Rina Palta News Reporter
Rina Palta reports on Southern California's social safety net for KPCC.
Her beat looks at what works and what doesn't about the systems designed to help people who fall into poverty, social welfare, public mental health systems, or criminal justice system — and help many get back on their feet.
Rina spent the past few years reporting on crime in Southern California. She came to L.A. from the Bay Area, where she launched the Informant, a digital collaboration between NPR and KALW. Her reporting there focused on California's prison, jails, and law enforcement agencies, and the effect of crime and the criminal justice system on communities.
Palta is a graduate of Haverford College and UC Berkeley's Graduate School of Journalism. In her spare time, she's a world-class eater and aspiring surfer.
Stories by Rina Palta
The family's attorney, Jeffrey Galen, said it was the worst case of excessive force he's seen in his 25-year career and that more accountability is needed.
Abdul Arian was shot and killed by LAPD officers after a freeway chase. Now, his family is expected to announce today that they're suing the city.
Crime is down all over the United States, including in LA, but nowhere has seen a plummet like New York City, where violent crime dropped 30 percent in 10 years.
A spokeswoman for the Los Angeles Police Department said officers shot a suspect Thursday. Police had approached a shooting in progresss at about 4:17pm.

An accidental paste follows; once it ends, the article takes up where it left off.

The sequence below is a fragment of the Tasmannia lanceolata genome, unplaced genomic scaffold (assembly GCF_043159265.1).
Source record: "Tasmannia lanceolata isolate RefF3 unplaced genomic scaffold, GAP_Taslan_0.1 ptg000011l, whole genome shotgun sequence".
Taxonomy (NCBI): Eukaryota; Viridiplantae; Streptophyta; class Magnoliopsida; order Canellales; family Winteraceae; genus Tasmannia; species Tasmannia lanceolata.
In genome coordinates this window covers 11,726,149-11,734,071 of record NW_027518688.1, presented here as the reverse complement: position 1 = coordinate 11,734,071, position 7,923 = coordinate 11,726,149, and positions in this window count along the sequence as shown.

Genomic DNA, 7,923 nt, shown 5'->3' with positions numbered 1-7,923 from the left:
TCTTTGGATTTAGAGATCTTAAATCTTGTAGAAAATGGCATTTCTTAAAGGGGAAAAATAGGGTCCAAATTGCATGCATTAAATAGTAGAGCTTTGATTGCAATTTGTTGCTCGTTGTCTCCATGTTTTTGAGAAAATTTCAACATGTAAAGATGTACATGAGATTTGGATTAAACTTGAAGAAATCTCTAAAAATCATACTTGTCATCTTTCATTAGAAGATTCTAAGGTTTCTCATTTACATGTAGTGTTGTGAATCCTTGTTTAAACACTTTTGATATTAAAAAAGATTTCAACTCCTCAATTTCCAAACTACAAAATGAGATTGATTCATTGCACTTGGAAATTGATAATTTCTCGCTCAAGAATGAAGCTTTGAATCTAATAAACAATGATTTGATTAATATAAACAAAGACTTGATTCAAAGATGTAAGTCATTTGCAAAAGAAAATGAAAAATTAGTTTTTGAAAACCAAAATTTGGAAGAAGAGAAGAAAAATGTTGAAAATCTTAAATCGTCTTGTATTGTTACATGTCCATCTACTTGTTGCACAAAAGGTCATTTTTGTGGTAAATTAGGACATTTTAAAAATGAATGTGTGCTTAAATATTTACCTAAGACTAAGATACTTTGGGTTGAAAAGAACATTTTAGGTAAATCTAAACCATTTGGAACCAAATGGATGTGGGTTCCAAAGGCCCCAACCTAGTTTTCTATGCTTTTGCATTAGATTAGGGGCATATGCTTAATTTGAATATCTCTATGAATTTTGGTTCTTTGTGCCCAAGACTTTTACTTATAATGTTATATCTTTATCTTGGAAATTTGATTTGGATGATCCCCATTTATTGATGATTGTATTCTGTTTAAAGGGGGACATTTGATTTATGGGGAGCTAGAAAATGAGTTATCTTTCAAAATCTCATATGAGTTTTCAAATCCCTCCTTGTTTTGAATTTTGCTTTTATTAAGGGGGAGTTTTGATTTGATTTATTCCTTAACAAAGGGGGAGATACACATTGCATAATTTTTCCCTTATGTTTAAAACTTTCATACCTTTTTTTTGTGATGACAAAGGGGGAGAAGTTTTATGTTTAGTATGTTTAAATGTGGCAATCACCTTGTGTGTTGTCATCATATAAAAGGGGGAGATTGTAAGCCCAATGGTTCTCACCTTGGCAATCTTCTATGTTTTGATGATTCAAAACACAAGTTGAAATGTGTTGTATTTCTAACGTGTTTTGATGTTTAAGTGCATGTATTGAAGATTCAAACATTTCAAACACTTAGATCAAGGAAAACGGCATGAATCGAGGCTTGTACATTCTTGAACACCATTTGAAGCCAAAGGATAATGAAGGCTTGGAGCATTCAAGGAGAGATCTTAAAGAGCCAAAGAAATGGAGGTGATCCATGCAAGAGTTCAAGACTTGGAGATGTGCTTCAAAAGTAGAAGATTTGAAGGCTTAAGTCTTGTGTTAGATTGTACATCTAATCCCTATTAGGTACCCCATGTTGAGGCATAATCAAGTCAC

Long Beach Police say the Baby Insane Crips have been active in a series of shootings, robberies, burglaries, and at least one murder in the past few years.
According to new stats, Los Angeles is sending 41 percent fewer people to prison now than the county did before prison realignment.
For years, California's had a notoriously large prison system. Due to dramatic reductions, another state is now on top of the list.
The bill, if passed, would limit the domestic uses of unmanned aircraft. Law enforcement agencies would need a warrant to use drones to collect information.
Wrongful convictions happen fairly regularly; what's more shocking is how many people actually plead guilty to crimes they didn't commit.
Come November, Californians will revisit one of the most controversial criminal laws of all time in the state: Three Strikes.
A bill that supporters say would make California's prison system more transparent passed its first stop on a potentially long journey.
Though Kings victory celebrations were generally pretty tame last night, one incident ended in police using foam rubber baton rounds to send celebrants scattering.
LA had 10 jail inmates that cost the county $908,312 between October 2011 and April 2012, according to a report by the Bay Citizen.
Initial findings from the annual Uniform Crime Report are out, and appear to contain good news: violent crime went down 4 percent in 2011 nationwide.
California has long seen itself as a pioneer in medical marijuana, but with the industry in disarray, key localities like LA are not stepping up to the challenge.